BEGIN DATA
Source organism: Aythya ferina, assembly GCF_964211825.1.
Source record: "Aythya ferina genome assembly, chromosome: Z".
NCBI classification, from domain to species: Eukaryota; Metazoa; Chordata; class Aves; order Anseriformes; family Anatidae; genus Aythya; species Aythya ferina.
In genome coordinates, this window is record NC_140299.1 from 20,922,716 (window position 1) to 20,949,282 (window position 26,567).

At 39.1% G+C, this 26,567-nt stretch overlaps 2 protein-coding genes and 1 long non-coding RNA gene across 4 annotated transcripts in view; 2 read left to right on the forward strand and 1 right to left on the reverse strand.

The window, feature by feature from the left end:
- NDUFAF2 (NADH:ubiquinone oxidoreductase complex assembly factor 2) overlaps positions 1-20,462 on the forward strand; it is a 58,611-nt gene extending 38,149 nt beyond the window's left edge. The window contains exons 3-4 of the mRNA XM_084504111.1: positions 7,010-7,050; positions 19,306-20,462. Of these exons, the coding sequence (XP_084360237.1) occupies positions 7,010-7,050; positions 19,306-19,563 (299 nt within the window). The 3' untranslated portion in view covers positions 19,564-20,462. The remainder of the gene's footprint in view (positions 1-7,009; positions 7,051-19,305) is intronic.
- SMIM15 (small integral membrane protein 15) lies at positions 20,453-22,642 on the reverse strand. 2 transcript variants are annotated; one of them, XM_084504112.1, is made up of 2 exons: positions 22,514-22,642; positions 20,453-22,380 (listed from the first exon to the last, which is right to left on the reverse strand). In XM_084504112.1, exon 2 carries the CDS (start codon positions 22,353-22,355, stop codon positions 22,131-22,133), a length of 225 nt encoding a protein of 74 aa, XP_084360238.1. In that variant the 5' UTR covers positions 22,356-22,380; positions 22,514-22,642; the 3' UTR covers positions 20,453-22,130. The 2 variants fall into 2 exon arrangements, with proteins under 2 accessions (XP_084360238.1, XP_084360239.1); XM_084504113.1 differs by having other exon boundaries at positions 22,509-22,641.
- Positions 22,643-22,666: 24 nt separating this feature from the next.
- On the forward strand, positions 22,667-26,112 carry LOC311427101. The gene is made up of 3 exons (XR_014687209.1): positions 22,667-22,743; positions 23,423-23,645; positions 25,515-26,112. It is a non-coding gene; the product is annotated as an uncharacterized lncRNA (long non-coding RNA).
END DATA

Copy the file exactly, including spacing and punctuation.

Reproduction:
Source organism: Aythya ferina, assembly GCF_964211825.1.
Source record: "Aythya ferina genome assembly, chromosome: Z".
NCBI classification, from domain to species: Eukaryota; Metazoa; Chordata; class Aves; order Anseriformes; family Anatidae; genus Aythya; species Aythya ferina.
In genome coordinates, this window is record NC_140299.1 from 20,922,716 (window position 1) to 20,949,282 (window position 26,567).

At 39.1% G+C, this 26,567-nt stretch overlaps 2 protein-coding genes and 1 long non-coding RNA gene across 4 annotated transcripts in view; 2 read left to right on the forward strand and 1 right to left on the reverse strand.

The window, feature by feature from the left end:
- NDUFAF2 (NADH:ubiquinone oxidoreductase complex assembly factor 2) overlaps positions 1-20,462 on the forward strand; it is a 58,611-nt gene extending 38,149 nt beyond the window's left edge. The window contains exons 3-4 of the mRNA XM_084504111.1: positions 7,010-7,050; positions 19,306-20,462. Of these exons, the coding sequence (XP_084360237.1) occupies positions 7,010-7,050; positions 19,306-19,563 (299 nt within the window). The 3' untranslated portion in view covers positions 19,564-20,462. The remainder of the gene's footprint in view (positions 1-7,009; positions 7,051-19,305) is intronic.
- SMIM15 (small integral membrane protein 15) lies at positions 20,453-22,642 on the reverse strand. 2 transcript variants are annotated; one of them, XM_084504112.1, is made up of 2 exons: positions 22,514-22,642; positions 20,453-22,380 (listed from the first exon to the last, which is right to left on the reverse strand). In XM_084504112.1, exon 2 carries the CDS (start codon positions 22,353-22,355, stop codon positions 22,131-22,133), a length of 225 nt encoding a protein of 74 aa, XP_084360238.1. In that variant the 5' UTR covers positions 22,356-22,380; positions 22,514-22,642; the 3' UTR covers positions 20,453-22,130. The 2 variants fall into 2 exon arrangements, with proteins under 2 accessions (XP_084360238.1, XP_084360239.1); XM_084504113.1 differs by having other exon boundaries at positions 22,509-22,641.
- Positions 22,643-22,666: 24 nt separating this feature from the next.
- On the forward strand, positions 22,667-26,112 carry LOC311427101. The gene is made up of 3 exons (XR_014687209.1): positions 22,667-22,743; positions 23,423-23,645; positions 25,515-26,112. It is a non-coding gene; the product is annotated as an uncharacterized lncRNA (long non-coding RNA).